In 1996, when American fast food chain McDonald’s made its foray into India with an outlet in Delhi, it was eagerly welcomed by Indians, most of whom had limited exposure to international cuisines till then.
Over the years, several global chains started operations in India, building not just awareness about international flavours but also prompting Indians to discover fine dining.
With the growth of the restaurant industry coinciding with the growth of the great Indian middle class, the Indian restaurant industry was pegged at Rs 45,000 crore at the turn of the century, growing at 15-20 per cent annually.
The COVID-19 outbreak, however, has brought that momentum to a screeching halt. While several restaurants closed even before the nationwide lockdown was announced from March 25, the ones that are open do not allow sit-down diners. The sector is now calculating how to survive.
Dining out platform Dineout has filed a petition #ReliefForRestaurants on change.org to Finance Minister Nirmala Sitharaman. It reads: “The F&B industry employs more than 7.3 million people. If this shutdown continues, 20 to 25 per cent of the employee base could lose their jobs.” They have sought an introduction of employee unemployment pay cover, deferment of rent and utility payments, and a moratorium for the upcoming statutory dues.
The National Restaurant Association of India (NRAI), which according to its website “represents 5,00,000+ restaurants, an industry valued Rs 4 lakh crore”, has approached the government for a bailout package. Anurag Katriar, NRAI President, says, “The biggest worry right now is more human than commercial. We have sought concessions from tax authorities, statutory bodies and financial institutions so that our limited cash flows are deployed towards the well-being of our employees.” NRAI is encouraging restaurant staff to seek work with online grocery stores, such as Big Basket and Grofers, who are struggling to keep up with the increase in orders.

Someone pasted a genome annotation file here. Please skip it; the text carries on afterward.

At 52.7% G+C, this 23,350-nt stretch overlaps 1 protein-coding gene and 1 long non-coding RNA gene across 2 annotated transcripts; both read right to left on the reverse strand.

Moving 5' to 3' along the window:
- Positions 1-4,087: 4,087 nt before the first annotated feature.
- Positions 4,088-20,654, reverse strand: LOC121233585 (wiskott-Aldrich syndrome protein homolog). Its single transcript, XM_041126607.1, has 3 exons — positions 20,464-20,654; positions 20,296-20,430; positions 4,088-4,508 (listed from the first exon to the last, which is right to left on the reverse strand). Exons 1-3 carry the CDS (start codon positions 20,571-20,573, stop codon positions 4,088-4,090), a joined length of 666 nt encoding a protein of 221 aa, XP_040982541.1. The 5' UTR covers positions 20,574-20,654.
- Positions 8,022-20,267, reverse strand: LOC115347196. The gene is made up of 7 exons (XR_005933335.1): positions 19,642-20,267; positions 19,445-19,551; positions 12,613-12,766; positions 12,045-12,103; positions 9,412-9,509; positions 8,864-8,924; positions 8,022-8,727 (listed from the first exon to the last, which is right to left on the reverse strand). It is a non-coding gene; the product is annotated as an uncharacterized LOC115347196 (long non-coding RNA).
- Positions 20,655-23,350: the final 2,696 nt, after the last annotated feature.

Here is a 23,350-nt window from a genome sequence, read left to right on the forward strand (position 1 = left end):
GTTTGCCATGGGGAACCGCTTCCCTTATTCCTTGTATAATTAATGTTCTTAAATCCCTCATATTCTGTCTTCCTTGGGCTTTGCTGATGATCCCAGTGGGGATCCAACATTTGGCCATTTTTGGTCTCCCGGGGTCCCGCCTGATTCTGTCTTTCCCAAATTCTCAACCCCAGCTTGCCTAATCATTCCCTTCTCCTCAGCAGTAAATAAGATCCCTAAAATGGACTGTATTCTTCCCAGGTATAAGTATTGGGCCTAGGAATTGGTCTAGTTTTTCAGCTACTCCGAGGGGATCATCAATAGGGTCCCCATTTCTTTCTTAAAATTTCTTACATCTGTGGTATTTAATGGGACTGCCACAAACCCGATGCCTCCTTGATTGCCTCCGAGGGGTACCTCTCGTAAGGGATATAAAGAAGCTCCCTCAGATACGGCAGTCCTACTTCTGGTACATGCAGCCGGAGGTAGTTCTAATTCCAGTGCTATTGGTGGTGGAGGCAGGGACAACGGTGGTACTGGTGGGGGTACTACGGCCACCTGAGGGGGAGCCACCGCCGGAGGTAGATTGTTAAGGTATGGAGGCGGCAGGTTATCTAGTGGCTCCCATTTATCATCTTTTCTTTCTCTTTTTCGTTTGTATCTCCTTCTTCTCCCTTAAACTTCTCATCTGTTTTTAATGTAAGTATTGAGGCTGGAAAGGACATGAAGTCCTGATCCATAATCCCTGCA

Zorawar Kalra, Managing Director, Massive Restaurants, that runs 25 restaurants in nine cities, including Farzi Cafe, Masala Library and Pa Pa Ya, says, “The restaurant industry, which is a non-essential service, is going to suffer a major setback due to the COVID-19 outbreak.” He warns that even after things start opening, it will take long for premium restaurants to get back clientele as foreign travellers form a major chunk of their diners. In the meantime, he is channelising his resources for charity. “Currently, we are cooking in Gurgaon and Mumbai for the underprivileged,” he adds.
Anahita Dhondy, Chef-Partner at SodaBottleOpenerWala, has started sharing live cooking videos on her social media accounts. She is also using this time to restructure operations and plan menu items that can be easily delivered. “Our restaurants are not even located at isolated places so that we can open up and use the kitchens for deliveries. We can only wait,” says Dhondy.
Amit Bagga, Co-founder and CEO of Daryaganj, a year-old brand with four outlets in Delhi, says, “Our newest restaurant in Gurgaon opened just a week before the lockdown. For any fine diner, new or old, overhead costs are massive. While our operations teams are working from home, trying to streamline operations and replan the menu, we are paying full salaries to our restaurant staff who can’t be engaged at the moment.”
Several restaurants, meanwhile, are also considering switching to deliveries. While Kalra is still toying with the idea, Padmanabhan, a South Indian restaurant in Delhi, has created a limited delivery menu, and delivers free of cost in a five-km radius. “We call our chefs on rotation to cater to 30-35 orders a day, and send our own boys for contactless delivery,” says Vidur Kanodia, Partner at Padmanabhan. He plans to continue with home delivery after the lockdown ends. “The industry will take a long time to bounce back. In the interim, we will continue with whatever keeps us going,” he adds.
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